FIG. 2 is a side elevational view of the workover rig shown in FIG. 1 in which the mast is disposed in a reclining transport position;
FIG. 3 is a top plan view of the workover rig of FIG. 1 with the mast and carriage assembly removed which illustrates the layout of the draw works and related equipment on the deck of a portable rig support platform;
FIG. 4 is a front elevational view of the workover rig with the mast standing in the fully erect position;
FIG. 5 is a side elevational view of a skid mounted workover rig having draw works constructed according to the teachings of the present invention;
FIG. 6 is a front elevational view of the skid mounted workover rig shown in FIG. 5;
FIG. 7 is a side elevational view of a skid mounted workover rig having draw works and an erectable mast constructed according to the teachings of the present invention;
FIG. 8 shows a sectional view of the skid mounted workover rig taken along the line VIII--VIII of FIG. 7;
FIG. 9 is a sectional view of the skid mounted workover rig taken along the line IX--IX of FIG. 7;
FIG. 10 is a perspective view which illustrates the arrangement of sheaves and reeving of cables for conducting snubbing operations on the workover rig shown in FIG. 1;
FIG. 11 is a perspective view which illustrates the arrangement of sheaves and reeving of cables for conducting hoist operations on the workover rig shown in FIG. 1;
FIG. 12 is a perspective view of a bolster plate assembly which is used in a combination shown in FIG. 16;
FIG. 13 is a front elevation view of a part of a vertically adjustable stack assembly;
FIG. 14 is a side elevational view of the vertically adjustable stack assembly shown in FIG. 13;
FIG. 15 is a top plan view of the vertically adjustable stack assembly shown in FIG. 13;
FIG. 16 is a front elevation view of the completed vertically adjustable stack assembly shown interconnecting the mast support substructure and the rig support platform with the flanged connector of a well head assembly;
FIG. 17 is a simplified side elevation view of the stack assembly shown in FIG. 16;
FIG. 18 is a partial elevation view of a bolster assembly in a fully retracted configuration;
FIG. 19 is a longitudinal sectional view of a linear hydraulic actuator which powers the draw works shown in FIG. 1;
FIG. 20 is an elevation view of the linear hydraulic actuator which illustrates the relative position of trunnions with sheaves removed, taken along the line XX--XX of FIG. 19;
FIG. 21 is a sectional view taken along the line XXI--XXI which illustrates the assembly of traveling sheaves on trunnions;
FIG. 22 is a simplified top plan view of a powered drill sub;
FIG. 23 is an elevation view, partly in section, showing the powered drill sub coupled in yieldable engagement with a traveling block for carrying out drilling operations; and,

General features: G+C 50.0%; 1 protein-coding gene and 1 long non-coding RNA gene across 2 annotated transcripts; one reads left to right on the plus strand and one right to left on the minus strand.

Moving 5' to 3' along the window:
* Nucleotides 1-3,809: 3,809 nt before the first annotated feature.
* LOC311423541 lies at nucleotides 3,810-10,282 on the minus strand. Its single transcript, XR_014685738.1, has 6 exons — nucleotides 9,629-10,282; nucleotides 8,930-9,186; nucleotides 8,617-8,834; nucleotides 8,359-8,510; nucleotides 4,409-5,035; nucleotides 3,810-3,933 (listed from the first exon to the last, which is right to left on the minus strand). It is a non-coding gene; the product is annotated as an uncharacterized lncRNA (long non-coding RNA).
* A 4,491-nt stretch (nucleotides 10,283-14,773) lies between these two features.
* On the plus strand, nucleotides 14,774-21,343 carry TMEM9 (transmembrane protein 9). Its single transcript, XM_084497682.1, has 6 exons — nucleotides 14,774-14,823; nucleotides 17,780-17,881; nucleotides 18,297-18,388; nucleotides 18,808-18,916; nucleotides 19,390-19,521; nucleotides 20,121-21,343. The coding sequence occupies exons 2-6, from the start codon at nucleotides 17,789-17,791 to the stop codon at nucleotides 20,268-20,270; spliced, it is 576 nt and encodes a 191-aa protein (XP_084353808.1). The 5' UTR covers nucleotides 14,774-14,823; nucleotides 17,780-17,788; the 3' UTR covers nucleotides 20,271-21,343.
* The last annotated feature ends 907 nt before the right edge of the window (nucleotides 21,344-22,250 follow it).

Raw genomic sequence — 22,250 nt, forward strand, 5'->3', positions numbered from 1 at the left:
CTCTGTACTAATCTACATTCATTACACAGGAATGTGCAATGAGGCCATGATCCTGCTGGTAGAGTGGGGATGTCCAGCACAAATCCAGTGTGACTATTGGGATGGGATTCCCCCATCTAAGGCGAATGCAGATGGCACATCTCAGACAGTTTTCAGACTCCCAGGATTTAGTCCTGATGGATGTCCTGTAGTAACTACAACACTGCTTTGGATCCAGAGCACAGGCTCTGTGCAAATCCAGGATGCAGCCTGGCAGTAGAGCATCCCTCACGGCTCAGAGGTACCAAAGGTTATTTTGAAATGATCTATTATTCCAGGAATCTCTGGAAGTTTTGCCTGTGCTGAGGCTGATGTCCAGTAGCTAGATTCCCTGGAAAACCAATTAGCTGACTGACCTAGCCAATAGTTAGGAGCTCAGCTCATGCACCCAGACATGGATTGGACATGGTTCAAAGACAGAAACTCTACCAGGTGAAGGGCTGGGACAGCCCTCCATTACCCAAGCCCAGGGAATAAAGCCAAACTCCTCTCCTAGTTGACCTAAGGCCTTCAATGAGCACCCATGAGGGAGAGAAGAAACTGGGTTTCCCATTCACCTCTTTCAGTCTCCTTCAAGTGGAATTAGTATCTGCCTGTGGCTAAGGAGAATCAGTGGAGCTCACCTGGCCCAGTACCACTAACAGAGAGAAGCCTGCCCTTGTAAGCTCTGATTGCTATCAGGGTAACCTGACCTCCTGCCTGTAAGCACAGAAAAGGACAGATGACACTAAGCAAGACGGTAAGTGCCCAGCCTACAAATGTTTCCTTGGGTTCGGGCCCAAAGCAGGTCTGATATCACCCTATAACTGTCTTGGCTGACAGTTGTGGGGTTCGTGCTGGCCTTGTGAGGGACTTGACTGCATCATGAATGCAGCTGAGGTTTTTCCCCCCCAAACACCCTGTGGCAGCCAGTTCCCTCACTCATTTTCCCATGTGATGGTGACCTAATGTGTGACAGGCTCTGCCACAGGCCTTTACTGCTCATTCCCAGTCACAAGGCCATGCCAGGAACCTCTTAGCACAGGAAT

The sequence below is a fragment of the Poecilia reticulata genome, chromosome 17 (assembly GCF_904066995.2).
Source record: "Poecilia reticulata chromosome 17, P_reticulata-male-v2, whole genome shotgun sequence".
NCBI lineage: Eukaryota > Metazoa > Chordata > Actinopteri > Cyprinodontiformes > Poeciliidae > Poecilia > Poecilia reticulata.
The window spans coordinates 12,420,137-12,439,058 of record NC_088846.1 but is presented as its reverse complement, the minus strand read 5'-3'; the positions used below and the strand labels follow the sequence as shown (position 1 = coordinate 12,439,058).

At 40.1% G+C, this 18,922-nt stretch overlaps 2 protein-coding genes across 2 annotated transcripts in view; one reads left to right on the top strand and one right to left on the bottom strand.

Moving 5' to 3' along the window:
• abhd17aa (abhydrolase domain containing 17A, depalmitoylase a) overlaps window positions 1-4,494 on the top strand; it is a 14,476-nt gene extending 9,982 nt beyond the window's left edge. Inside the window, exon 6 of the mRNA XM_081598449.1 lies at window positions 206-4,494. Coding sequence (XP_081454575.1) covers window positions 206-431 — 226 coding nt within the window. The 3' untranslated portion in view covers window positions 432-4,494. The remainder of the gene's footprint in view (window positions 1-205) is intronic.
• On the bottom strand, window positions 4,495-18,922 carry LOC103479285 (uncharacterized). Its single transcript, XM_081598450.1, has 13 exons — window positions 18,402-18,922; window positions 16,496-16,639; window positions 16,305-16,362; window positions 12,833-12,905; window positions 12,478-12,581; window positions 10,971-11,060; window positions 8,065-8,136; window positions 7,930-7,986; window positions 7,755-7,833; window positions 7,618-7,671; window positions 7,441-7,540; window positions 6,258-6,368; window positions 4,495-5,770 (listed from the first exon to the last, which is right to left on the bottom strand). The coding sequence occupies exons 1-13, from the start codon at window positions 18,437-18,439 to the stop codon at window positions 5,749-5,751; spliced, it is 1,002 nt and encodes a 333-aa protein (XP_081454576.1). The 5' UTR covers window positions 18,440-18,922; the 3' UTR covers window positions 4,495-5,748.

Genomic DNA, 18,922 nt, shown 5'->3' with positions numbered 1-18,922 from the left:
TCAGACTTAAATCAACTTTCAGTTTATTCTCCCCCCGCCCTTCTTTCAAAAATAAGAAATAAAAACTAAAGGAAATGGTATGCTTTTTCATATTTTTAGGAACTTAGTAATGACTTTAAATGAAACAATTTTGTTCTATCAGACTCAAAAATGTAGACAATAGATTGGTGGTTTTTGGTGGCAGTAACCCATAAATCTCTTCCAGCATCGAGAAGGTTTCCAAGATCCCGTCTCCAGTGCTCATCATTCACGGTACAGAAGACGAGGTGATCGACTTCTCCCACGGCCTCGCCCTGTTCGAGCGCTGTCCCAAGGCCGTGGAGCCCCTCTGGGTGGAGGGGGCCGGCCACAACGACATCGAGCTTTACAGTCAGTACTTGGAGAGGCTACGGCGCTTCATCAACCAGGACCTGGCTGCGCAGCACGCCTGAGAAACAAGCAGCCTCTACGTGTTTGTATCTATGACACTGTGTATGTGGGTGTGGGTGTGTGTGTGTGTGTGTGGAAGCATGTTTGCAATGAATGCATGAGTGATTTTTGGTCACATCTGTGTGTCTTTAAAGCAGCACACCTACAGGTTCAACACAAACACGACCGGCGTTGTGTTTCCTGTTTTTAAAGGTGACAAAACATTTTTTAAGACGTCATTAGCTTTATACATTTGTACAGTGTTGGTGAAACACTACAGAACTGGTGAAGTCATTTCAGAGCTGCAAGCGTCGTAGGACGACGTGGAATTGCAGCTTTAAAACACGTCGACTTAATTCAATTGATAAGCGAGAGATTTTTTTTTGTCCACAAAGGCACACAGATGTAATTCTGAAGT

FIG. 24 is a side elevation view of the powered drill sub which illustrates its principal components.
In the description which follows, like parts are marked throughout the specification and drawings with the same reference numerals, respectively. The figures are not necessarily drawn to scale and in some instances portions have been exaggerated in order to more clearly depict certain features of the invention.
Referring now to the drawings, and more particularly to FIGS. 1-4, a workover rig 10 is shown having a transportable mast assembly 12 and draw works 14 supported on a portable trailer platform 16. The trailer platform 16 includes the usual longitudinal side frame rails 18, 20 which supports forward and rear decks 22, 24, respectively. The side rails 18, 20 are interconnected by the usual structural members, including a tailboard 26. The trailer platform 16 includes a fifth wheel connection 28 for attachment to a tractor, and rear wheels 30 supported by shock assemblies and leaf springs in the usual manner. Outrigger jacks or props 32 support the side frame rails 18, 20 to prevent tilting or overturning of the rig during operation and also for maintaining the orientation of the trailer platform 16 once it has been set up. The jacks 32 are preferably hydraulically actuated and are controlled from a central station so that the trailer platform 16 can be aligned in parallel with the ground or inclined in a tilted position for workover of slant wells. Each jack 32 is equipped with a stabilizer pad 34 for engaging a mud sill (not shown) so that the trailer load can be more evenly distributed. Slung underneath the side frame rails 18, 20 are tool boxes 36 and a spare tire 38. Anchored top side on the forward deck 22 is power unit 40 which develops the main hydraulic power for the draw works 14 and includes hydraulic pumps driven by a diesel engine. The power unit is coupled to a hydraulic reservoir 42 so that as the required pressure in the system exceeds predetermined levels, one or another pump automatically unloads into the reservoir 42 and all engine horse power is then diverted for driving the alternate pump(s). Immediately forward of the power unit 40 are a pair of fuel tanks 44, and overlying the fifth wheel connection 28 is a hose basket 46. Overlying the fuel tanks is an upstanding stop bar 47 for engaging the mast assembly and supporting it in spaced relation with the forward deck overlying the power unit and fuel tanks when the transportable mast assembly 12 is disposed in its reclining transport position, as illustrated in FIGS. 1 and 2. Also anchored to the trailer platform 16 intermediate the forward and rear decks is a guide tube 48 which is straddled by the hydraulic reservoir 42 for receiving the movable actuator element of the draw works 14 as will be discussed in greater detail below.